When I found this website 3 years ago, I made a copy of its contents and vowed to visit a couple of the recommendations since its source was Time magazine. The subject of this website was “The 10 Weirdest Museums in the World”. Time, I figured, should know what’s weird. Now there are several websites on this subject, but I have stuck with Time‘s and have made it to 2 of the 10. Neither deserved to be called weird. One of the 2 I made it to was not Time‘s #1, the Icelandic Phallological Museum, which is “dedicated to all things penile”. It still exists and promotes itself as “probably the only museum in the world to contain a collection of phallic specimens….”
The 2 Ruth and I have been in are not about hair and toilets, which seem to be on most of the weird lists. They’re #5, the Museum of Broken Relationships. and #10, The Kansas Barbed Wire Museum. The one about broken relationships, which I have written about, is in LA. The 1st one is in Croatia, and I haven’t been to it. However, the woman who runs the one in LA told me that her museum was similar to and based on the one in Zagreb. The one in LA was more sad than weird. Those who became the subjects in this museum were apparently asked to provide a memento of a broken relationship for display purposes. Next to it was the story of the relationship in far too many written words. It was wearying and a bit depressing reading about so many failed human bonds.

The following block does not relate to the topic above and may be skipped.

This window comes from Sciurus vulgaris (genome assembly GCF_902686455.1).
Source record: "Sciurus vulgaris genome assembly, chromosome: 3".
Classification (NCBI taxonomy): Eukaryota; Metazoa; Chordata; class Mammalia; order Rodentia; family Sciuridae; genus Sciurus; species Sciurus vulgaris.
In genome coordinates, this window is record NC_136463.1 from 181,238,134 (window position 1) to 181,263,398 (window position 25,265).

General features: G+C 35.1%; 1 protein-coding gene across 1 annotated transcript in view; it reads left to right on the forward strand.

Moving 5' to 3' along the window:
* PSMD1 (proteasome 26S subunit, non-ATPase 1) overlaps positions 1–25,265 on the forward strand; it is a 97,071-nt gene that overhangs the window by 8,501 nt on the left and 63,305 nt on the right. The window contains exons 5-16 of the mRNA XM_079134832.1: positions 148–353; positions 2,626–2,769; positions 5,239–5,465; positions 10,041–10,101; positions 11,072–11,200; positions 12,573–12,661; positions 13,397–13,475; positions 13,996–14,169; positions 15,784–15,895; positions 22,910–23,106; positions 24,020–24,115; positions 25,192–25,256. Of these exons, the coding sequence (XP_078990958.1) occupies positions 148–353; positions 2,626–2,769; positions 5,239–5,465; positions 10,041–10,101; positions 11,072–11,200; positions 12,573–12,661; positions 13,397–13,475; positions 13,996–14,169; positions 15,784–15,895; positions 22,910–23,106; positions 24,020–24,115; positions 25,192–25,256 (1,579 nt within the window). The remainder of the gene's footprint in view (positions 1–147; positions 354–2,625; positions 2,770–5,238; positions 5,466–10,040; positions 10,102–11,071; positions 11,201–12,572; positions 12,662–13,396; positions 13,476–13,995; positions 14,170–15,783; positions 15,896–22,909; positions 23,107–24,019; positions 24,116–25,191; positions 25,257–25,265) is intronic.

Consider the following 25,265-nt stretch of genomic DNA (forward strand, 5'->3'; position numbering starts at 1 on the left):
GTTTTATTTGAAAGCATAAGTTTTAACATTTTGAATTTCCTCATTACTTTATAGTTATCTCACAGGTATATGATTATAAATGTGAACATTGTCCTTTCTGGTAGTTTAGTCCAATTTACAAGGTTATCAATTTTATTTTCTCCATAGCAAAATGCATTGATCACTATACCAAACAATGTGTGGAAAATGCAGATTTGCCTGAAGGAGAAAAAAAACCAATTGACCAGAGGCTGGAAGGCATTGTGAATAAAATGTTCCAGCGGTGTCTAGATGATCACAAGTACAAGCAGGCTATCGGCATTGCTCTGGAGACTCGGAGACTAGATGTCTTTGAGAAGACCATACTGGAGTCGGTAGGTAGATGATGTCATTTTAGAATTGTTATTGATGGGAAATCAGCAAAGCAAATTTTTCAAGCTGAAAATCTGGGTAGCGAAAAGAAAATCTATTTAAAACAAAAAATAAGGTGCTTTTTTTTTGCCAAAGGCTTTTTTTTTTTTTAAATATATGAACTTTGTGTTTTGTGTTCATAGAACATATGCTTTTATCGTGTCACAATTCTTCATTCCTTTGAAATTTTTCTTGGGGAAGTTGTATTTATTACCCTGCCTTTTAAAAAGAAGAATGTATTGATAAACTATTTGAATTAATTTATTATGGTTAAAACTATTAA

I think I know why a barbed wire museum made this list when it wasn’t weird at all. You just had to be interested in the subject to appreciate it. Lots of folks are. There are barbed wire museums and collectors in several states. I have been to and written about the one in Texas where I learned about the people who collect examples of barbed wire and attend meetings where they share information about their passion. I understand this fever. Ruth had an uncle who collected 19th century glassware. All of his treasured pieces are still somewhere, collecting dust.
The Kansas Barbed Wire Museum is in La Crosse. This small town is 22 miles south of Hays, which is just off I-70. Ruth and I went to La Crosse this summer and found this barbed wire museum very similar to the one in Texas. Time’s list judged it weird because its compiler found it hard to believe that “there’s really an entire museum dedicated to barbed wire”. Not only was it dedicated, it contained more than 2,400 varieties of it. The La Crosse man who gave us a personal tour of and insisted on pointing out his favorite displays gave me a paper called “THE WIRE THAT WON THE WEST”. It claims that this invention thought up by a Texan named William H. Meriwether in 1853 has received about 450 patents. Meriwether’s was patent #1. However, there are more than 2,000 different barbed wire designs sought by collectors because many were created in, say, blacksmith shops and were never patented.
I think the Kansas Barbed Wire Museum was on Time’s list because of the other museum on its premises, the Post Rock Museum. The citizens of LaCrosse thought post rocks would attract today’s travelers, who would love to hear the story of industrious pioneers who were far from trees but found layers of rock nearby to make buildings and, in this case, artifacts composed of and related to post rocks. Now that’s weird.